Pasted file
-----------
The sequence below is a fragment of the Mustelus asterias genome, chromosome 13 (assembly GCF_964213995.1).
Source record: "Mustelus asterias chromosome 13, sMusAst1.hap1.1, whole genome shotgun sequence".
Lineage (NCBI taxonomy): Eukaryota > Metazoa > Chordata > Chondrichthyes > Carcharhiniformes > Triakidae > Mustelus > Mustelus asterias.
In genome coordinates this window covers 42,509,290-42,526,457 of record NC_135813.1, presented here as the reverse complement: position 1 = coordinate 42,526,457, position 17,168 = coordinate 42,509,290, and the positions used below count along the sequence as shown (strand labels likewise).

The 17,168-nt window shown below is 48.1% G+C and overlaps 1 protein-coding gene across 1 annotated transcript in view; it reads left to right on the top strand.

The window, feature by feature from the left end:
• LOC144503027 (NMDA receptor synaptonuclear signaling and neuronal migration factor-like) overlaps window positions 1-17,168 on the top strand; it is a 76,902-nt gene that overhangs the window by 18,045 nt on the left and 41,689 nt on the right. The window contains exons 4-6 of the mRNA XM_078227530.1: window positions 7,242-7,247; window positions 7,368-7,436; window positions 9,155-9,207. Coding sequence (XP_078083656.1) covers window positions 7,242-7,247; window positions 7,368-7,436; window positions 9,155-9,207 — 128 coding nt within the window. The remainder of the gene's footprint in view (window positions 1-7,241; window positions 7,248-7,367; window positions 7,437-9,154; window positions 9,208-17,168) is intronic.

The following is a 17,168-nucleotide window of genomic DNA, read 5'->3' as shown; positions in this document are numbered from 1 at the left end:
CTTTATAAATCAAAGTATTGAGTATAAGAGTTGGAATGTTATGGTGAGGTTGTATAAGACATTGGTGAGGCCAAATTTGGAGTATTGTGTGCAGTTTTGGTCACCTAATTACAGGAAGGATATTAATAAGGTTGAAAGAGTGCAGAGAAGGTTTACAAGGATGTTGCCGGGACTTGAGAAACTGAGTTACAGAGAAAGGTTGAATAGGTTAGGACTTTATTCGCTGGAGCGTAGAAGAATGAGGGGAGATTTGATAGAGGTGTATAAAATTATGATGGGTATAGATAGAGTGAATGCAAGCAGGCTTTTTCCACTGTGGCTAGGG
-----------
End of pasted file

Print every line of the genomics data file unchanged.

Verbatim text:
The sequence below is a fragment of the Mustelus asterias genome, chromosome 13 (assembly GCF_964213995.1).
Source record: "Mustelus asterias chromosome 13, sMusAst1.hap1.1, whole genome shotgun sequence".
Lineage (NCBI taxonomy): Eukaryota > Metazoa > Chordata > Chondrichthyes > Carcharhiniformes > Triakidae > Mustelus > Mustelus asterias.
In genome coordinates this window covers 42,509,290-42,526,457 of record NC_135813.1, presented here as the reverse complement: position 1 = coordinate 42,526,457, position 17,168 = coordinate 42,509,290, and the positions used below count along the sequence as shown (strand labels likewise).

The 17,168-nt window shown below is 48.1% G+C and overlaps 1 protein-coding gene across 1 annotated transcript in view; it reads left to right on the top strand.

The window, feature by feature from the left end:
• LOC144503027 (NMDA receptor synaptonuclear signaling and neuronal migration factor-like) overlaps window positions 1-17,168 on the top strand; it is a 76,902-nt gene that overhangs the window by 18,045 nt on the left and 41,689 nt on the right. The window contains exons 4-6 of the mRNA XM_078227530.1: window positions 7,242-7,247; window positions 7,368-7,436; window positions 9,155-9,207. Coding sequence (XP_078083656.1) covers window positions 7,242-7,247; window positions 7,368-7,436; window positions 9,155-9,207 — 128 coding nt within the window. The remainder of the gene's footprint in view (window positions 1-7,241; window positions 7,248-7,367; window positions 7,437-9,154; window positions 9,208-17,168) is intronic.

The following is a 17,168-nucleotide window of genomic DNA, read 5'->3' as shown; positions in this document are numbered from 1 at the left end:
CTTTATAAATCAAAGTATTGAGTATAAGAGTTGGAATGTTATGGTGAGGTTGTATAAGACATTGGTGAGGCCAAATTTGGAGTATTGTGTGCAGTTTTGGTCACCTAATTACAGGAAGGATATTAATAAGGTTGAAAGAGTGCAGAGAAGGTTTACAAGGATGTTGCCGGGACTTGAGAAACTGAGTTACAGAGAAAGGTTGAATAGGTTAGGACTTTATTCGCTGGAGCGTAGAAGAATGAGGGGAGATTTGATAGAGGTGTATAAAATTATGATGGGTATAGATAGAGTGAATGCAAGCAGGCTTTTTCCACTGTGGCTAGGG